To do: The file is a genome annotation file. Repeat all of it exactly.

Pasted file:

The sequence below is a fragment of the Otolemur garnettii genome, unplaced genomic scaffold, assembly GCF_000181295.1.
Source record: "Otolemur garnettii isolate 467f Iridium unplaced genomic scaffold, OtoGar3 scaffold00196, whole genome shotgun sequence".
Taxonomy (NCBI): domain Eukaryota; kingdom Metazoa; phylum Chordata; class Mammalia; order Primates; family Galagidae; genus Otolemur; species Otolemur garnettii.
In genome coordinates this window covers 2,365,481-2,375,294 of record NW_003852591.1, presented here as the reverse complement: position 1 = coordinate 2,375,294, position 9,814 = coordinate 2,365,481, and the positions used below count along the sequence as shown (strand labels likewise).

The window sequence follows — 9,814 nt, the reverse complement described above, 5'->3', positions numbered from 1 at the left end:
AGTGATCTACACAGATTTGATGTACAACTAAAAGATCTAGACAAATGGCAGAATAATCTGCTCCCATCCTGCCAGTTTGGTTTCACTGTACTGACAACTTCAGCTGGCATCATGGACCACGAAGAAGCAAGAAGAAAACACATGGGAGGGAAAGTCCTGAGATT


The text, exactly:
The sequence below is a fragment of the Otolemur garnettii genome, unplaced genomic scaffold, assembly GCF_000181295.1.
Source record: "Otolemur garnettii isolate 467f Iridium unplaced genomic scaffold, OtoGar3 scaffold00196, whole genome shotgun sequence".
Taxonomy (NCBI): domain Eukaryota; kingdom Metazoa; phylum Chordata; class Mammalia; order Primates; family Galagidae; genus Otolemur; species Otolemur garnettii.
In genome coordinates this window covers 2,365,481-2,375,294 of record NW_003852591.1, presented here as the reverse complement: position 1 = coordinate 2,375,294, position 9,814 = coordinate 2,365,481, and the positions used below count along the sequence as shown (strand labels likewise).

The window sequence follows — 9,814 nt, the reverse complement described above, 5'->3', positions numbered from 1 at the left end:
AGTGATCTACACAGATTTGATGTACAACTAAAAGATCTAGACAAATGGCAGAATAATCTGCTCCCATCCTGCCAGTTTGGTTTCACTGTACTGACAACTTCAGCTGGCATCATGGACCACGAAGAAGCAAGAAGAAAACACATGGGAGGGAAAGTCCTGAGATT